New York City Has Blatantly Violated Attorney/Client Confidentiality Rights in Staten Island Criminal Court; Legal Aid and White & Case Will File Suit

New York (September 28, 2015) The Legal Aid Society and the law firm of White & Case charge that the City of New York has blatantly violated the attorney/client confidentiality rights of our clients by installing video cameras to record the interviews between clients and their attorneys and by maintaining those interviews and will file a lawsuit to protect their Sixth Amendment rights.

New York City today opened a much anticipated $230M Criminal and Supreme Courthouse in Staten Island. City officials have long advanced that the new state of the art and energy efficient design, would promise great change for a Staten Island community, still lingering from the effects of hurricane Sandy and reeling from Eric Garner’s death. Yet, one serious thing was overlooked: the rights of the accused. Within the new courthouse the New York City Department of Correction has placed cameras inside the arraignment interview booths to observe and record accused individuals’ interactions with their attorneys.

“The Legal Aid Society, as the primary defender for the City of New York, is obligated to protect the rights of our clients and the community we serve," said Seymour W. James, the Attorney-in-Chief of The Legal Aid Society. " We have long waited for the new Courthouse to serve the community of Richmond County. We however are dismayed at the City’s violation of our client’s right to confidentiality inside the walls of this new Staten Island Courthouse. Everyone brought before the Courts has a right to speak in confidence to their attorney, especially at such a critical moment as arraignments. Members of our community have been arrested and waited up to 24 hours for an opportunity to meet their attorney. They wait to go before the Court, and have an opportunity to be heard and released to return to their families, their jobs, their jobs, and their lives.

"New York City’s decision to blatantly disregard the Sixth Amendment defies any notion of fair play. The City’s decision to place recording cameras in the attorney client interview booths has pierced the confidential attorney client interview. No other county of the City has such cameras. Our fellow citizens in Manhattan, the Bronx, Brooklyn and Queens are not having their rights violated in this way as they meet their attorneys prior to arraignments. Even the interview booths on Rikers Island do not have cameras. Only the people of the Staten Island community, will have a City camera pointed at them in the arraignment attorney interview booths.”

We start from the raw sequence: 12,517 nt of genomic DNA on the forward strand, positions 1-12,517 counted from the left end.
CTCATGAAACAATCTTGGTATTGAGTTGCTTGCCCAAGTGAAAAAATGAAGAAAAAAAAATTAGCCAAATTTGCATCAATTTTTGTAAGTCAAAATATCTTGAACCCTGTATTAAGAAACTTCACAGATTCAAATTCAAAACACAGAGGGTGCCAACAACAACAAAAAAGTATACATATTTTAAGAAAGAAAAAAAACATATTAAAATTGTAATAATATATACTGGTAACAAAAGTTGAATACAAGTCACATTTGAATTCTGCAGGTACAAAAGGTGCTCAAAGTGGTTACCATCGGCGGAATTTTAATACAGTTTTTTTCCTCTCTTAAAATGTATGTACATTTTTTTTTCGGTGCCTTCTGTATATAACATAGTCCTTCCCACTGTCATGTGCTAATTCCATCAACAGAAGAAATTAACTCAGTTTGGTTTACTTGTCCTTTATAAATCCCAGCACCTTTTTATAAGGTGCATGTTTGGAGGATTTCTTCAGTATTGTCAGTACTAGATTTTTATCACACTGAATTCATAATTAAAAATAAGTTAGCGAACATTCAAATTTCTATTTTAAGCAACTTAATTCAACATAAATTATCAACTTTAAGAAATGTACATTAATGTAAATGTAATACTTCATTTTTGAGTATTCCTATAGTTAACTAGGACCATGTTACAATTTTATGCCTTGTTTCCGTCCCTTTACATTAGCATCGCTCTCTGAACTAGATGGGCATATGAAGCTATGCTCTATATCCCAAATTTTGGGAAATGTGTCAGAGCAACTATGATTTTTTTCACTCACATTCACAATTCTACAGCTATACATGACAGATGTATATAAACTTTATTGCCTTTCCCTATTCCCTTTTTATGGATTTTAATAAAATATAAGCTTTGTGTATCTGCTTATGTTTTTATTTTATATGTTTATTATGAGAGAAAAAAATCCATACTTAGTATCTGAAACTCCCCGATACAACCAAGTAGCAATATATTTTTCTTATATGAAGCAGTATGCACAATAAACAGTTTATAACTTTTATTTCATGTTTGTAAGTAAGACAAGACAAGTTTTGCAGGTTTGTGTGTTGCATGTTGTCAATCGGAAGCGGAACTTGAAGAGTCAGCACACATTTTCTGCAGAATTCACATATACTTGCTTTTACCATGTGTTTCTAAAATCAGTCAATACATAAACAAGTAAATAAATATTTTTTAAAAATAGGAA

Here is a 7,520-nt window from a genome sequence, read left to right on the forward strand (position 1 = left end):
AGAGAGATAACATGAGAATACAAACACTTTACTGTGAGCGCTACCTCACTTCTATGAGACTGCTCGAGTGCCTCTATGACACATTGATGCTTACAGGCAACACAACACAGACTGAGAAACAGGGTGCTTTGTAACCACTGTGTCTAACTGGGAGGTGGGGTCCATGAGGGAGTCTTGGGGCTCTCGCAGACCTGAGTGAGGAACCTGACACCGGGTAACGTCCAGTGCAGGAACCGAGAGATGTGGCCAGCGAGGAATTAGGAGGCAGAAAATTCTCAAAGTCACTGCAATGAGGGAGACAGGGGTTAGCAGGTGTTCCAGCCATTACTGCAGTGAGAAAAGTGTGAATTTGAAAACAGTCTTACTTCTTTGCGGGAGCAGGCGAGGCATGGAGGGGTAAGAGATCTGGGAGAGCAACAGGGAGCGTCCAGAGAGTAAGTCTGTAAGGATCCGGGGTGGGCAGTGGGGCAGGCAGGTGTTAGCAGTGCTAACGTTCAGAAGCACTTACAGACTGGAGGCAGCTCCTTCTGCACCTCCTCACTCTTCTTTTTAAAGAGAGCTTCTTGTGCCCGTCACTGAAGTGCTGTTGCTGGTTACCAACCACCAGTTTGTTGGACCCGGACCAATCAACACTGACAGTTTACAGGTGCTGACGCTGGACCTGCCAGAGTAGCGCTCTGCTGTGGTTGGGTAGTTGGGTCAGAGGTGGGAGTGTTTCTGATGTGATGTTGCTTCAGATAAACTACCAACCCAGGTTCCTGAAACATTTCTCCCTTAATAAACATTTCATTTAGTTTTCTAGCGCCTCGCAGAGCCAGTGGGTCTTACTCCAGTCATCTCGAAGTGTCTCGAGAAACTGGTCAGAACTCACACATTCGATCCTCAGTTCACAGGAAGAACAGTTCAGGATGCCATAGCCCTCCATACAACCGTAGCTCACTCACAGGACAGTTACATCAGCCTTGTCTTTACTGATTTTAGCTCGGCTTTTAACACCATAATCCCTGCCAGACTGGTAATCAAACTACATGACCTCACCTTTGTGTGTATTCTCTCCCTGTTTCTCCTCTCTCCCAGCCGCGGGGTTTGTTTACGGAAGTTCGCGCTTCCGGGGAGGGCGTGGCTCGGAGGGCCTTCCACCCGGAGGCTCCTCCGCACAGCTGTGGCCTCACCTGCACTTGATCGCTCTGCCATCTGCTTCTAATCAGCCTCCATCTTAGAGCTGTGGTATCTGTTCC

The initial arraignment interview of the accused is where the person who is accused first meets his or her lawyer. It is without question one of the most critical moments of a case. For each of nearly 200,000 people that pass through New York City courts each year, both the person accused and the lawyer need to focus on the most critical needs presented by the case. The initial arraignment interview often forms the basis of the attorney client relationship. It gives the attorney the opportunity to explore investigative leads, assess the client’s mental health needs, as well as discuss critical information that will form the basis of the lawyer’s bail request.

What happens at the arraignment has a dramatic impact on the ultimate outcome of the criminal case. An open discussion between the attorney and the client followed by an effective bail presentation are essential. If lawyers are denied unfettered access to their clients at this critical stage, many accused individuals’ liberty, health and welfare will be in jeopardy. People who are released at the arraignment stage have a 50% chance of getting convicted. People who go off to jail have a 92% chance of a conviction.

“Nothing is more fundamental to notions of justice and fundamental fair trial rights than the sanctity of the attorney-client relationship,” Mr. James said. “The very bedrock of this consequential right under the 6th Amendment is the notion that communications between a client and his or her lawyer are privileged. As lawyers for people who are accused of violations of the law we have an ethical obligation to protect our clients’ confidential communications and to fight on their behalf. And, so, together with our co-counsel from the law firm of White & Case, we are bringing a lawsuit to remove the cameras from the arraignment interview booths so that people brought before the Court can speak freely and openly to their counsel."

The Society met with the City in hopes of avoiding the necessity of litigation and will continue to work with the City to find acceptable alternatives.

Legal Aid attorneys handling the case include: Justine Luongo, the Attorney-in-Charge of the Criminal Practice; William Gibney, Director of Special Litigation in the Criminal Practice; Christopher Pisciotta, Attorney-in-Charge of the Staten Island office of the Criminal Practice; and Cynthia Conti-Cook, Staff Attorney in the Special Litigation Unit.

White & Case lawyers on the case include: Gregory Little, Colin West, Joshua Elmore, and Priya Srinivasan.